Evaluating a Child Who is Blind and Language Impaired

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“My 11 year-old daughter is blind and language impaired. She has been in a public school for the blind. As part of her triennial re-evaluation, the team insists on doing IQ testing. I refused as these tests are not designed for the blind. The school is threatening me with due process.”

Before we can give more than general advice, we need to know more.

  • Is your daughter totally blind or does she have low vision?
  • Was she born blind?
  • Where are her reading skills relative to her peers?
  • Has she been taught to read with Braille?
  • When was her last evaluation?
  • What tests were used then?

As a parent who is not a psychologist, you are not in a strong position to say what tests she needs or doesn’t need.

You need  an independent expert in your corner.

Do you know an independent evaluator who has expertise in testing and teaching children who are blind and have language problems?

If not, places to look for a qualified evaluator are a medical school, a children’s hospital, or a school for the blind. If you do know an independent evaluator, schedule an appointment, discuss the problems, and ask for his/her advice. This person may be able to test her. If not, s/he can probably refer you to someone who can.

From what I can determine, you are correct in saying that many tests used with blind children are outdated or lead to inaccurate findings.

Because testing requires the use of so many accommodations and modifications, results should be “interpreted with caution.”

Refer to Wrightslaw: All About Tests and Assessments, 2nd Edition.

Chapter 11: Assessments of Hearing, Vision, and Motor Skills.

Chapter 12: Auditory, Visual, Visual-Motor, and Sensory Processing Assessments.

An evaluator should select tests that allow your child to show what she knows – tests that measure your daughter’s abilities, not her impaired skills.

The National Federation of the Blind (NFB) offers many programs, services, and resources for parents of blind children.

The NFB also provides mentoring relationships for individuals who are blind and need resources and guidance on blindness issues.

We encourage you to contact your state affiliate for information and resources that are specific to your local area. You can also contact us at our national headquarters using the contact information listed on this page.

Re-edited from a post originally published 08/11/2008

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IEP FAQs Pop-Up – Special Factors in IEPs

  1. i am looking for info, preferably research articles on evaluation and educaiton of children who are blind and have language and communication problems, with the emphasis on those whose language problems are the result of blindness, not a concommitant language disorder, thanks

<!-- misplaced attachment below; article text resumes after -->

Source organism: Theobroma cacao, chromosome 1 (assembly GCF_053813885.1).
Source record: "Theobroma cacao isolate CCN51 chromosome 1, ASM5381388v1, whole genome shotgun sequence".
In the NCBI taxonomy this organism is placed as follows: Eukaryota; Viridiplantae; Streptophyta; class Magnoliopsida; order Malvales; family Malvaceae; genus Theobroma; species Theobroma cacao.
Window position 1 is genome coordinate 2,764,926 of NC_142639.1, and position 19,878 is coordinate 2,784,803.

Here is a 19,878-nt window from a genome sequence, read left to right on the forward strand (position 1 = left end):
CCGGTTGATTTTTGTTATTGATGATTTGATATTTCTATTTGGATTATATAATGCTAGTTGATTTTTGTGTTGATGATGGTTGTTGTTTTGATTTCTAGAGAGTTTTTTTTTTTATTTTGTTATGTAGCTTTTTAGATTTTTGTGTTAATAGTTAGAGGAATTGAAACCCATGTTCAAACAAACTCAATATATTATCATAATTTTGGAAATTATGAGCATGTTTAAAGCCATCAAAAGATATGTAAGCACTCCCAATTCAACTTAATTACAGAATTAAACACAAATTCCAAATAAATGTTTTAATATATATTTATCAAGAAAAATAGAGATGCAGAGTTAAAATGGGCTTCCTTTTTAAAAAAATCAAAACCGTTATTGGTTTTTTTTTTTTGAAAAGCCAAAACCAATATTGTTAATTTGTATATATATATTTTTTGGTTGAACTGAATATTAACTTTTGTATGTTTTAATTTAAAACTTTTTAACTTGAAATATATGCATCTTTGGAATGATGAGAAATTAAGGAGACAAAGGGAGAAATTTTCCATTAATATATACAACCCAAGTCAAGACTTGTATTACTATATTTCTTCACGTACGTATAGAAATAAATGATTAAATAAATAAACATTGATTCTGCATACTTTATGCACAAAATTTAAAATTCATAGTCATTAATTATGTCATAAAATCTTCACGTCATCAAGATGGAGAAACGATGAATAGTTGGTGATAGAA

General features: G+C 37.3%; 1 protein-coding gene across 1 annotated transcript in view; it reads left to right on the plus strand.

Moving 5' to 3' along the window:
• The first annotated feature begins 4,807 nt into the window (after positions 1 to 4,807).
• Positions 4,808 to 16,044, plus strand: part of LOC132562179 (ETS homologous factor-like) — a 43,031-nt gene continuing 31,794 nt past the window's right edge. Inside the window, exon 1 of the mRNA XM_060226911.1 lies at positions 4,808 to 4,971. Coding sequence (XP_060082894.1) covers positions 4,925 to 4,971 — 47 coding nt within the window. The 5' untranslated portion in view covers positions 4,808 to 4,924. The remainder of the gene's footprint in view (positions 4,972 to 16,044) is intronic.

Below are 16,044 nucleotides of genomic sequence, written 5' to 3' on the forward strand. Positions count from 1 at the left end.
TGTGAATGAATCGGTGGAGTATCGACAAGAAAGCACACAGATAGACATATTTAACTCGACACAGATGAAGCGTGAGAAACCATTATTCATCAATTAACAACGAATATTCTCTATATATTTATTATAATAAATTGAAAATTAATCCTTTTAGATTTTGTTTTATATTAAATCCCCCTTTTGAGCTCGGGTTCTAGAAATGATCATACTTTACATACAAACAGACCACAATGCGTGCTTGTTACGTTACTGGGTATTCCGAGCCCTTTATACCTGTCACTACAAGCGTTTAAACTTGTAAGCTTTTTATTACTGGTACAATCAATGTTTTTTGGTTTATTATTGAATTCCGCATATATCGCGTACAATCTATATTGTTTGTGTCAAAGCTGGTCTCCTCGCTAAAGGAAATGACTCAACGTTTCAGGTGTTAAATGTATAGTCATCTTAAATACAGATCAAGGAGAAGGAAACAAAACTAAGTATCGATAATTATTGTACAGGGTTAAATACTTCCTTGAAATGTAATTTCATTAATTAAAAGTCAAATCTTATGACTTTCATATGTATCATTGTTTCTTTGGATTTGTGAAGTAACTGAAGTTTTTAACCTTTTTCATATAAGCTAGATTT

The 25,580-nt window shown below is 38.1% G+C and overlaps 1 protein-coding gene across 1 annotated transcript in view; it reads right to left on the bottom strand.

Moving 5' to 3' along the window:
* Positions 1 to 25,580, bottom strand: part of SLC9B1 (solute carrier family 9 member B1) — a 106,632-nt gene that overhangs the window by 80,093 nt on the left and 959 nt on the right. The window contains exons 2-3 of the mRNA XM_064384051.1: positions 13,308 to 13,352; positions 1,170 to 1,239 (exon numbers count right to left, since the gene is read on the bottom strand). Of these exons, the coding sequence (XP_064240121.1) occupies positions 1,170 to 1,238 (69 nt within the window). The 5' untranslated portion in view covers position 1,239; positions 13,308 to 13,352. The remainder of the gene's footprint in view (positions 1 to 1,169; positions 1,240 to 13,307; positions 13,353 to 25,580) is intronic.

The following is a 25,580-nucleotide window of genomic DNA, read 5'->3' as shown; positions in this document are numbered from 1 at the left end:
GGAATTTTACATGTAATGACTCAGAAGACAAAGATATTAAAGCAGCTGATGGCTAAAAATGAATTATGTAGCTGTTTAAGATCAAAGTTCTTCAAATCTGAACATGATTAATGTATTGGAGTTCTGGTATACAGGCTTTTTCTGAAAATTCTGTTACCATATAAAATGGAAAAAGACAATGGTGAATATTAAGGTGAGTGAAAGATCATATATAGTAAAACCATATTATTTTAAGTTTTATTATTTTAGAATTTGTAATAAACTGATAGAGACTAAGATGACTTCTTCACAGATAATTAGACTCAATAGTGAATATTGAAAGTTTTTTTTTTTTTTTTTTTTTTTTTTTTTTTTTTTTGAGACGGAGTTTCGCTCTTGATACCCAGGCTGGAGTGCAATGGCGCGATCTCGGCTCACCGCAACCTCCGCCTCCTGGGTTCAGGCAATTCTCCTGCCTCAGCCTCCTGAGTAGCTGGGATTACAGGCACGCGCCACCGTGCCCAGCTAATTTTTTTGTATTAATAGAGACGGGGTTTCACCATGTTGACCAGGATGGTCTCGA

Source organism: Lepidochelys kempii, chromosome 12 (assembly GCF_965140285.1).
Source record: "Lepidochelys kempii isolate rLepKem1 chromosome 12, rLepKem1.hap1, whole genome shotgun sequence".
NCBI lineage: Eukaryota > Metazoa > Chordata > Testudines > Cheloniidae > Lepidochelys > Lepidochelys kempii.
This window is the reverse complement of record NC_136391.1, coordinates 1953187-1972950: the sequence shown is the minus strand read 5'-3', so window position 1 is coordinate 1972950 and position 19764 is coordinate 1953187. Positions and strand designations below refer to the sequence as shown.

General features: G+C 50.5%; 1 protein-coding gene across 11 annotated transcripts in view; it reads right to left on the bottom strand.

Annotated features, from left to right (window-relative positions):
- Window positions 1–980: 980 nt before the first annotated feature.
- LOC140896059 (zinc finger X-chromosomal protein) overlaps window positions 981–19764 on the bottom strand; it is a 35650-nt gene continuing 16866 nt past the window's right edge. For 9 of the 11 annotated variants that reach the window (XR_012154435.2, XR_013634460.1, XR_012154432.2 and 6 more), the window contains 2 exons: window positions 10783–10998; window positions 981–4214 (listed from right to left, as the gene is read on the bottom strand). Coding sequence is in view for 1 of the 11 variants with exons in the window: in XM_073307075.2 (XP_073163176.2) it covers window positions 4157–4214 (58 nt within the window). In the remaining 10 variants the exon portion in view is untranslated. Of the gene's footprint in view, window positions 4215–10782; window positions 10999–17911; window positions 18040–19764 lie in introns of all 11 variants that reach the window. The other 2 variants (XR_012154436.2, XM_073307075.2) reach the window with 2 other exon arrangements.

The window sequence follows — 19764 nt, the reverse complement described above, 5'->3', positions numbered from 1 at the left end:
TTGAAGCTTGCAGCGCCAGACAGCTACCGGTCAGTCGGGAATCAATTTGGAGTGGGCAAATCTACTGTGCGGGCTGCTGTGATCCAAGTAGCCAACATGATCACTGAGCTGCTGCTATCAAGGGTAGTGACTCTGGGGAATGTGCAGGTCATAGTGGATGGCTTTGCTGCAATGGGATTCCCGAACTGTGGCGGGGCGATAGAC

2. HOw can a school get away with calling someone a special Ed teacher when they have no certification to teach special ED? My Son is supposed to be in a Geometry class that has a special Ed aid in it for the students who have IEPs. The person does not have a special ED certification, and no Math certification. He is certified to teach Orientation to Business. He is not certified to teach any core classes.

    The school psychologist was promoted to Special ED administrator, yet she does not have Administration certification. Another guy who we all believed to be a special Ed teacher did not have special Ed certification. He was going to school to teach classes like history, World history. The school made him a temporary special ed teacher. He was my son’s case manager for 2 years, and taught students Fundamental Math which is to be taught by special Ed teachers.

    None of this seems right. I can see going to school to meet requirements while getting real life experience. When you have no intention of teaching special Ed, how can the school pass off a person as being one?

  3. I recently had my visually impared son evaluated by a neuropsychologist who administers tests to blind and low vision individuals. The norm is based on blindness. You might want to check out Dr. Jack Dial’s website for some information and possibly from there you could locate a neuropsycologist who uses Dr. Dial’s tests.

    Hope this helps!

  4. In Ohio students can be reevaluated using “current data” instead of or in addition to psychological testing. You might ask your special ed. director about this.

  5. She is blind from birth, light perdeption only. The school tells me I can have an independent eval but they do not have to consider this. they have been keeping her in a special needs dept, despite the fact every says how smart she is. Does the law even require i.q. testing for placement? My understanding was that it does not.

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